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Ravell Call, Deseret News
Alec Burks (10) of the Utah Jazz takes a shot against Miles Plumlee (22) of the Phoenix Suns during NBA basketball in Salt Lake City, Friday, Nov. 29, 2013.

SALT LAKE CITY — As disappointed Utah Jazz fans began filing out of EnergySolutions Arena following Friday's double-digit loss to the Phoenix Suns, the familiar strains of a oldie-but-goodie by Ben E. King began blaring from the P.A. system:

"... Stand by me,

Oh-oh-oh stand by me

Oh stand, stand by me

Stand by me."

Is it just me, or does it seem like there's a subliminal, yet strong, message hidden in those lyrics for frustrated Jazz fans who have endured a disheartening 2-15 start going into Saturday night's late game at Phoenix?

It's almost as if the Jazz front office is pleading with its fan base to stick with them — indead, stand by me — through what is turning into the most difficult stretch since the franchise move to Utah.

Sure, if those two glorious runs to the NBA Finals in 1997-98 were the best of times, which they were, then these are definitely the worst of times.

For this proud franchise, it's almost enough to make you cry.

"... I won't cry, I won't cry

No, I won't shed a tear

Just as long as you stand, stand by me."

Utah is off to a sluggish 2-6 start at home, a place where the Jazz were once seemingly invincible — or at least mighty close to it — back in the glory days.

Sure, we knew that when the team let veterans Al Jefferson, Paul Millsap, Mo Williams and Randy Foye sign with other teams during the last offseason that this young ball club would likely struggle this season.

But 2-15 (and likely 2-6) struggle? Even the most pessimistic fan probably expected a better start than that dreadful beginning to the 2013-14 campaign.

So now the franchise has hitched its wagon to youngsters Gordon Hayward, Derrick Favors, Enes Kanter, Trey Burke, Alec Burks, Jeremy Evans, et al, in hopes of building for the future.

The future might someday turn out to be glorious, too, if faithful fans can just remain patient — a difficult thing to do in these troubling times — and wait for this young but promising team to gradually improve.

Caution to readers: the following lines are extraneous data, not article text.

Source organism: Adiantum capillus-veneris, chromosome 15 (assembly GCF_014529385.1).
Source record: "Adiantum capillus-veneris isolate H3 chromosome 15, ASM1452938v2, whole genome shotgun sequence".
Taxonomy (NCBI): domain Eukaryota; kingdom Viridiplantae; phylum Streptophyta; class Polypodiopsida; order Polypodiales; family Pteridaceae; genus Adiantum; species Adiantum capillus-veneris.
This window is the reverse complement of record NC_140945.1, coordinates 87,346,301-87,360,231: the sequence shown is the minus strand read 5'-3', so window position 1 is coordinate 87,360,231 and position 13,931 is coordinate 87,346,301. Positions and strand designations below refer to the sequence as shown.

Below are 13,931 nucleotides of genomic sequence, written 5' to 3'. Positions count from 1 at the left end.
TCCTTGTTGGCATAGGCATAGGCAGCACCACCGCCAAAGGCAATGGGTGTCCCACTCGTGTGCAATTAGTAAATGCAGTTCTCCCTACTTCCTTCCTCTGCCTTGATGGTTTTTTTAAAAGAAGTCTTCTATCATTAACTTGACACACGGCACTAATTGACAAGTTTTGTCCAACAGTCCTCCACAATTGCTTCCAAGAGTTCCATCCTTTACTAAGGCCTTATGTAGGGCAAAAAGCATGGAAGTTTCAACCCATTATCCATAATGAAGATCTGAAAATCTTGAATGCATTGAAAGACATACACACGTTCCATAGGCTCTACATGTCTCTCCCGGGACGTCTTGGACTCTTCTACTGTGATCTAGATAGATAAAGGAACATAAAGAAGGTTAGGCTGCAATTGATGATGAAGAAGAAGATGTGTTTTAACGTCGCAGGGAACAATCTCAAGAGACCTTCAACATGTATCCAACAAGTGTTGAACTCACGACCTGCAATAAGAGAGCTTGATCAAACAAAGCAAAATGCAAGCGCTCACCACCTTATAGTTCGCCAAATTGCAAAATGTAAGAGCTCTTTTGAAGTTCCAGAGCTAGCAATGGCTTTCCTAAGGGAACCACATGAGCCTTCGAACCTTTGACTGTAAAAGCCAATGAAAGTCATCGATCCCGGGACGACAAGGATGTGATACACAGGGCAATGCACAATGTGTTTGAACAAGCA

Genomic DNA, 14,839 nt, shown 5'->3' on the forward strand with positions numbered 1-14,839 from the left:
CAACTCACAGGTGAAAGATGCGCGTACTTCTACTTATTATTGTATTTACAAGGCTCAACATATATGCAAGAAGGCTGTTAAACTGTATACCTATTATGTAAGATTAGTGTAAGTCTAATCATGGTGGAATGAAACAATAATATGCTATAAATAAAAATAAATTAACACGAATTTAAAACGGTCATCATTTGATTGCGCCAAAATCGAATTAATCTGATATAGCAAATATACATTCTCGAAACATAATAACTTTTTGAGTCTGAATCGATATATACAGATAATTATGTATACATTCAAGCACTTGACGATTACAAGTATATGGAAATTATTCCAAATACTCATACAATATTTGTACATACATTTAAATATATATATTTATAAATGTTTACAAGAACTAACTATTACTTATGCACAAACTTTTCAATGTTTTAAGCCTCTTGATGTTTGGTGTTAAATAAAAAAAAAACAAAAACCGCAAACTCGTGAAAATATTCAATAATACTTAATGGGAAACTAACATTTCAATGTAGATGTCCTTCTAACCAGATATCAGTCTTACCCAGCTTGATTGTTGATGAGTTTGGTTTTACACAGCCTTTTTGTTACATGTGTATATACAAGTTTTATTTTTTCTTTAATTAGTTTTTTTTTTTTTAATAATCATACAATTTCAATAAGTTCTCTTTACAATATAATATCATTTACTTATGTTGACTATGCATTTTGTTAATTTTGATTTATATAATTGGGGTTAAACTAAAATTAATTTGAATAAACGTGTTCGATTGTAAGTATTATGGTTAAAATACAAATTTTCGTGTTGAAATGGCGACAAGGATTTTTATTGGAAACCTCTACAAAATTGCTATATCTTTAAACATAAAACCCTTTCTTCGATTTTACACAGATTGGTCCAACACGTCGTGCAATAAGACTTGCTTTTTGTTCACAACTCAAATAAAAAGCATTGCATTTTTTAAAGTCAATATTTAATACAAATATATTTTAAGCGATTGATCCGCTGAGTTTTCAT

"... Whenever you're in trouble

won't you stand by me

Oh stand by me, oh won't you stand now, stand

Stand by me

Stand by me."

That familiar refrain might very well be the battle cry of Jazz head coach Tyrone Corbin as well. He's been dealt a pretty darned difficult hand, and you couldn't blame him if he's starting to look over this shoulder, wondering and worrying if the axe is about to fall on him.

After all, job security in professional sports is virtually non-existent. Heck, George Karl won the NBA's Coach of the Year award last season, then got dumped by the Denver Nuggets shortly thereafter.

Perhaps Corbin could be blamed for some of the Jazz's shortcomings, but there's a much bigger picture at play here.

He didn't build this team. He didn't cut all the veterans loose in favor of a young, relatively inexperienced lineup that is now taking its lumps night after night on its way to a great pick in the NBA Lottery.

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Sure, it's Corbin's job to try and coach 'em up, come up with a substitution pattern which hopefully gets the right mix of players out on the floor together at the right time, and try to keep these young guys motivated and not allow their confidence to be shaken or take too much of a beating in the wake of all these defeats.

But as the losses mount and fans begin to grumble more loudly, the front office can only hope that Utah's Kiddie Corps will eventually figure things out and live up to expectations — hopefully sooner rather than later — and that someday, these worst of times will be nothing more than a distant, faded memory.

Until then, though, it will take the team's most loyal fans to hang in there and...

Stand by me.

email: rhollis@deseretnews.com

EMAIL: rhollis@desnews.com